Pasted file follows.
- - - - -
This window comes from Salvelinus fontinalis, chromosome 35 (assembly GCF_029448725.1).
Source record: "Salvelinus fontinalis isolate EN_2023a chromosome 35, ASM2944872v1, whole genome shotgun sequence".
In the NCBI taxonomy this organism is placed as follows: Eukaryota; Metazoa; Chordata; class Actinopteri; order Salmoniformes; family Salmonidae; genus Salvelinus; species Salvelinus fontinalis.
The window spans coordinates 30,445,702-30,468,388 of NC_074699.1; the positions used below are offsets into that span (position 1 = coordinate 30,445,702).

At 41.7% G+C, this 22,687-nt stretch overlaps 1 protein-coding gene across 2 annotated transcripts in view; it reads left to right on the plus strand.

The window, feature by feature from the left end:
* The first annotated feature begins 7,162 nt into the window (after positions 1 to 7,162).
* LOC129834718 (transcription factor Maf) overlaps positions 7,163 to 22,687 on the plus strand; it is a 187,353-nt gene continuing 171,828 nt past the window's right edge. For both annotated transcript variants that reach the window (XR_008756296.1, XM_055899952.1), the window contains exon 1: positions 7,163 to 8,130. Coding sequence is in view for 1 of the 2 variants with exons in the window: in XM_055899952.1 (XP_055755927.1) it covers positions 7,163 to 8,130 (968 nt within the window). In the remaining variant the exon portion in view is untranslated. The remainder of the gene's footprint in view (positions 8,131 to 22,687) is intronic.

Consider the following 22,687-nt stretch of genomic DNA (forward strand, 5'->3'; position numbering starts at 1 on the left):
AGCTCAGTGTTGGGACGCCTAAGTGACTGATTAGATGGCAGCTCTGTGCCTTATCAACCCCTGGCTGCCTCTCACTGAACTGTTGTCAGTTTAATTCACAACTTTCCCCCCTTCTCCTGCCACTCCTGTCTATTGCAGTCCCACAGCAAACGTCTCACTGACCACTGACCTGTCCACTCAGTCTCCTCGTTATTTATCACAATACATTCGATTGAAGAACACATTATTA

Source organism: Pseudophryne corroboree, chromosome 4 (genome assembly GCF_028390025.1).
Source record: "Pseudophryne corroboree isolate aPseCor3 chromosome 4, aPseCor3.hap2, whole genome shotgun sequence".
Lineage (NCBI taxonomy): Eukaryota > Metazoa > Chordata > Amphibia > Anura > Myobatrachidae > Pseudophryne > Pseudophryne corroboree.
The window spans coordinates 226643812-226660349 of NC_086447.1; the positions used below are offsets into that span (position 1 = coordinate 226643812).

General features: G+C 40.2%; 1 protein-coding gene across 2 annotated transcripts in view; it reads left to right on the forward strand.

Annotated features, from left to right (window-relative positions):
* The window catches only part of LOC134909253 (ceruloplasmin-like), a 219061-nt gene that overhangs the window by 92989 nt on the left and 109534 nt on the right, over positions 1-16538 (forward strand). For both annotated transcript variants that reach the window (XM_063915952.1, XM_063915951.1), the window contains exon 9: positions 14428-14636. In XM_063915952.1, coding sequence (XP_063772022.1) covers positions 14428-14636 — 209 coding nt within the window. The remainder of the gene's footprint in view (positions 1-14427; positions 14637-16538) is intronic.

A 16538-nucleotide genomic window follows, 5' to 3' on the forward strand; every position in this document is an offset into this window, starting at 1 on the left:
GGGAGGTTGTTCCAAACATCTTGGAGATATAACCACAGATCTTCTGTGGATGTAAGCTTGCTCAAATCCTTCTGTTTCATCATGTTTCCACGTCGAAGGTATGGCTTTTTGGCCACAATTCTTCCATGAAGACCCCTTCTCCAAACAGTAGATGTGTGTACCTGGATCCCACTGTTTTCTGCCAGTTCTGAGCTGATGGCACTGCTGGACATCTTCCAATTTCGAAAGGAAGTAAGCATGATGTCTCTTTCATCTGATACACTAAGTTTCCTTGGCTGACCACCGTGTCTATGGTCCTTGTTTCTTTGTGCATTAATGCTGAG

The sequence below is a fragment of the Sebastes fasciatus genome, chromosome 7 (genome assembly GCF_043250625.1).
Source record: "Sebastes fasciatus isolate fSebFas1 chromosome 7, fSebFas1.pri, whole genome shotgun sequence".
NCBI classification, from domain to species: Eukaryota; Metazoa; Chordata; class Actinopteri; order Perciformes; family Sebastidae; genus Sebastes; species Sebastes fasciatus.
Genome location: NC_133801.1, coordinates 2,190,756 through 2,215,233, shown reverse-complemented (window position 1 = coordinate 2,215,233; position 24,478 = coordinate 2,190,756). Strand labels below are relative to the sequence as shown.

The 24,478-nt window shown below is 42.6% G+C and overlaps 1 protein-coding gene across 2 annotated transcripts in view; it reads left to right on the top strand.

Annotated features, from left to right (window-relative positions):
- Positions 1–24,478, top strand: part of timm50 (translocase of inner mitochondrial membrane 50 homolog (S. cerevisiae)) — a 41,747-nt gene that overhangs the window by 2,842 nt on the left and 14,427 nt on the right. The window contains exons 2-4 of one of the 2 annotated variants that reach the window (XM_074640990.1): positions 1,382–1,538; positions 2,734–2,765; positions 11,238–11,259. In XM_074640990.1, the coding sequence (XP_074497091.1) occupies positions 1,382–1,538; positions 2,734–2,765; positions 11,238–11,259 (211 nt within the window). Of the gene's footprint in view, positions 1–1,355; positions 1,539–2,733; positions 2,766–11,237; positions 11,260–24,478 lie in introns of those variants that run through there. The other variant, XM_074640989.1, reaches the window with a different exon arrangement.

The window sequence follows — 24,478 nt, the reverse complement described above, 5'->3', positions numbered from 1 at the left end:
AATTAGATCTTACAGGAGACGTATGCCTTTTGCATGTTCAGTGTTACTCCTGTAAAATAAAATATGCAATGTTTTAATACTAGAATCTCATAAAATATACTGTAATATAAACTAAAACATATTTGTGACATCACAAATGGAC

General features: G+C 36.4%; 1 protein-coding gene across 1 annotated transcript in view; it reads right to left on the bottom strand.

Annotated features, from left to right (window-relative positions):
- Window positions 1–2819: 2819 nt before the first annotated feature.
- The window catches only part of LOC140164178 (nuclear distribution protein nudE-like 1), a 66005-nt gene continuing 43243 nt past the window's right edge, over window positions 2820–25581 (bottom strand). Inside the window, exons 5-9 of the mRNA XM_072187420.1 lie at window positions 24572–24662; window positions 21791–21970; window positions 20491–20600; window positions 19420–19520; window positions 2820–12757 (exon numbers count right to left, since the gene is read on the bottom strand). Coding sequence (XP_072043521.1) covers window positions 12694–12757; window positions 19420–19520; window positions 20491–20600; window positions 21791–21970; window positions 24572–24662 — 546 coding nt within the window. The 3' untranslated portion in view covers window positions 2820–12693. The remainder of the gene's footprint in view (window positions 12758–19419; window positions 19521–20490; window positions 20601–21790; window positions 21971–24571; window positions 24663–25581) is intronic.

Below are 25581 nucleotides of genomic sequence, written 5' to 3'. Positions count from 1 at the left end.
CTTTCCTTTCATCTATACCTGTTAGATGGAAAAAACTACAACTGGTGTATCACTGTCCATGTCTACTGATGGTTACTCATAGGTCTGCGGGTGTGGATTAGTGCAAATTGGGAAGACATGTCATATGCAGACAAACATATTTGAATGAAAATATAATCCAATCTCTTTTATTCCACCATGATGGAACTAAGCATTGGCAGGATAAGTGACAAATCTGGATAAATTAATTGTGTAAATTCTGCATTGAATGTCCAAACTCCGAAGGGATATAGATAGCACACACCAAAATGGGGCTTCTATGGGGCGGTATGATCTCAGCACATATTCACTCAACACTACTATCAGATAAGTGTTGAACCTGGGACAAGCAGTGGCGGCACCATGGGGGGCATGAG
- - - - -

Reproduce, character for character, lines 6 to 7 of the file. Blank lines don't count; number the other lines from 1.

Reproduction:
The window, feature by feature from the left end:
* The first annotated feature begins 7,162 nt into the window (after positions 1 to 7,162).